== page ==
When we were choosing computer models, we set out to choose not the fastest, latest models, but ones that would be a good representation of what most people may have. Certainly, the faster models of these computers will perform even better.
Similarly, we had a greater focus on XP simply because it's more prevalent at this point, but we did want to get an understanding of how Vista performed as well.
The baseline PC we used was a brand new Fujitsu Lifebook A6025, with an Intel Core Duo running at 1.86 GHz, 1GB RAM, running Windows XP SP2.
We chose three Mac models to compare alongside a name brand PC: a MacBook, a MacBook Pro, and a Mac Pro.
The MacBook was a 2GB RAM machine, running a 1.83 GHz Core Duo processor. The MacBook Pro was a 4GB RAM machine, running a 2.16 GHz Core 2 Duo processor. And, the Mac Pro was a 4GB RAM machine, running a Quad Core configuration with two 2.66 GHz Dual-Core Intel Xeon processors.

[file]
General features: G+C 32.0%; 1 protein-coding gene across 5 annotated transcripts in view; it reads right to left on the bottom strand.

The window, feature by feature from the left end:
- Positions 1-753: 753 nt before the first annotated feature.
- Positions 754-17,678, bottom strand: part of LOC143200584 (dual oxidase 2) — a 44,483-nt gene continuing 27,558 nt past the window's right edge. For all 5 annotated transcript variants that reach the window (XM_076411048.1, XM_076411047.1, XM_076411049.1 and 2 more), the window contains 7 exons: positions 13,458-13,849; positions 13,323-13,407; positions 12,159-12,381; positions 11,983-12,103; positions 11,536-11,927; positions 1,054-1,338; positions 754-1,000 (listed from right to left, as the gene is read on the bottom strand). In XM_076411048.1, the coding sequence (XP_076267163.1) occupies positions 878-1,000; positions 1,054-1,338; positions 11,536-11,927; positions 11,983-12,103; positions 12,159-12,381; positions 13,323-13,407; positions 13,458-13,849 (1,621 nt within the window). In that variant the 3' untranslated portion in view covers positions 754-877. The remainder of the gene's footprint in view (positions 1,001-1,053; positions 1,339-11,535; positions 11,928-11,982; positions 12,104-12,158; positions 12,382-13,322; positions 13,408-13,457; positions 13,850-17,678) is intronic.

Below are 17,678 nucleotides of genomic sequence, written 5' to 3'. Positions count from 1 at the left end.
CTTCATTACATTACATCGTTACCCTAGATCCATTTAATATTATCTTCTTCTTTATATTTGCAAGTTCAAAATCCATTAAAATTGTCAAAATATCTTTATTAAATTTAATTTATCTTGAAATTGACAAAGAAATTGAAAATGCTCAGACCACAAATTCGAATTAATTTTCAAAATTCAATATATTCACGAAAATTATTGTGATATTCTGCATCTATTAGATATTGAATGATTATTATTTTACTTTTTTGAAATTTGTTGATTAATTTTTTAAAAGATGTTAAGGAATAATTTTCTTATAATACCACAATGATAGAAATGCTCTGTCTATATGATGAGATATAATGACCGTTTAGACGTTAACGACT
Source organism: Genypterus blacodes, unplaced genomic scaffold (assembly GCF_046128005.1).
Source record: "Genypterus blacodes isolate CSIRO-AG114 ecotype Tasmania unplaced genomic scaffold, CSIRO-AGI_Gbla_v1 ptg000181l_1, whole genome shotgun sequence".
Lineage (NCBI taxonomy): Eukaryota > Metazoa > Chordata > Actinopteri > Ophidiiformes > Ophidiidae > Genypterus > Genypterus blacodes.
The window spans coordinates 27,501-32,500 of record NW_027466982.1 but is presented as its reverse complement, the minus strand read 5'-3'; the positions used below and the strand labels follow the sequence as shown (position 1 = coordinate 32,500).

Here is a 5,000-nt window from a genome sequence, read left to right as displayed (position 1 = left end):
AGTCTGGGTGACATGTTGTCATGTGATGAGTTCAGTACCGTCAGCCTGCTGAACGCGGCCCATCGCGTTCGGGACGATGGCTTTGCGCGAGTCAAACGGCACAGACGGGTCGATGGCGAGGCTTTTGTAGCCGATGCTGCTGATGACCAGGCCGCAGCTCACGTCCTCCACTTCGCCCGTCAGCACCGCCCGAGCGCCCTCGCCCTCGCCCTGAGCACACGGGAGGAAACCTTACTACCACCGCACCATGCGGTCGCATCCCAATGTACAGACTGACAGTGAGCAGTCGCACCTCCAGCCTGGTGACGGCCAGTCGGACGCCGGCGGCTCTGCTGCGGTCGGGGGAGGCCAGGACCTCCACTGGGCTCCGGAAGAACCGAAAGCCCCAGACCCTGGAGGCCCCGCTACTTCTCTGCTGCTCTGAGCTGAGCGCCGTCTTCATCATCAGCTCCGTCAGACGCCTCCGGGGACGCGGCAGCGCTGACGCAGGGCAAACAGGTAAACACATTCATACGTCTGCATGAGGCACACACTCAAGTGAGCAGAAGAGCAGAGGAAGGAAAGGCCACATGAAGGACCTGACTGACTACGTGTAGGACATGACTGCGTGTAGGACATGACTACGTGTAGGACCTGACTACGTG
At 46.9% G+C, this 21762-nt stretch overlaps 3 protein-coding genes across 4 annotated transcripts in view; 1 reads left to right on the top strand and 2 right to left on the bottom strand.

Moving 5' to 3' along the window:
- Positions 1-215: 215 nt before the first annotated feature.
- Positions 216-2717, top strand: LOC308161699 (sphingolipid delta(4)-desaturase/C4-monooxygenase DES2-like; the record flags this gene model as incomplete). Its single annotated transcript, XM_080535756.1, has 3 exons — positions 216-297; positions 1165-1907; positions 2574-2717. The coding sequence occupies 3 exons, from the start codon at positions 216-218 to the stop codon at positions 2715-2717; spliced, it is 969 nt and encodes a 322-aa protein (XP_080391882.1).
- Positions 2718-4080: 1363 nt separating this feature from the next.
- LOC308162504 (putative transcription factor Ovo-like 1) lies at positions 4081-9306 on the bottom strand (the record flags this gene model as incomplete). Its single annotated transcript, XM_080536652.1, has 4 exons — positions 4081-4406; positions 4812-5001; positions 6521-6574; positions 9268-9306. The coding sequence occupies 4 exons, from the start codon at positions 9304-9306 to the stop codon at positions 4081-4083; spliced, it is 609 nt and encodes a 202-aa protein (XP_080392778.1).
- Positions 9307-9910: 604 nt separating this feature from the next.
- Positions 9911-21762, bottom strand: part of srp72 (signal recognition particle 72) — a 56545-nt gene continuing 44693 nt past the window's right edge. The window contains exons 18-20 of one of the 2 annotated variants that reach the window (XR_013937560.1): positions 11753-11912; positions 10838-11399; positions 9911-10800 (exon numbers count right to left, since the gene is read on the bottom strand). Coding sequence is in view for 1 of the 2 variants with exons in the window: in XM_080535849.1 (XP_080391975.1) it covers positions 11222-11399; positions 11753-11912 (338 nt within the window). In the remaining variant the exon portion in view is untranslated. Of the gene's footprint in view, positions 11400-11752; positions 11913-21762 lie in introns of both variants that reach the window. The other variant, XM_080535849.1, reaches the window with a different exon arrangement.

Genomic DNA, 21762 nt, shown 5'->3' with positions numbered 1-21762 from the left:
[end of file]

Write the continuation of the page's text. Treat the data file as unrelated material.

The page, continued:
There are three kinds of tests that we ran: one step tasks, multi-step task tests, and quantitative benchmarks.
The first set of tests was focused on time to complete one step tasks in Microsoft Office 2007, Internet Explorer, and file/network i/o. These one step tasks mean that from the human point of view, once you clicked a mouse, or key, the test would run to completion without further human interaction. For example, launching applications, scrolling large documents, printing, etc.
The second set of tests were "task tests". These were primarily cross platform, and required multiple steps from beginning to end. These were focused on the interaction between Mac OS X and the virtualization environment. For example, if you were to receive a PDF enclosure in Outlook, and you wanted to open it up in Mac OS X Preview; or you wanted to click on an email link in Safari, and you wanted to use it to create a new email message in Outlook.
The third set of tests are quantitative benchmarks using a utility to test CPU, graphics, disk, etc... In our case, we experimented with Sandra 2007 benchmarks, but found the results to be erroneous and not usable for the virtualization environments. We threw out these results and focused on the first two sets.
For those interested in the benchmarking methodologies, see the more detailed testing information in Appendix A. For the detailed results of the tests used for the analysis, see Appendix B. Both appendices are available on the MacTech web site.
...and according to Arstechnica is didn't really show us a winner, I honestly haven't had the time to do virtualization on Mac extensively :
Benckmark links and Arstechnica link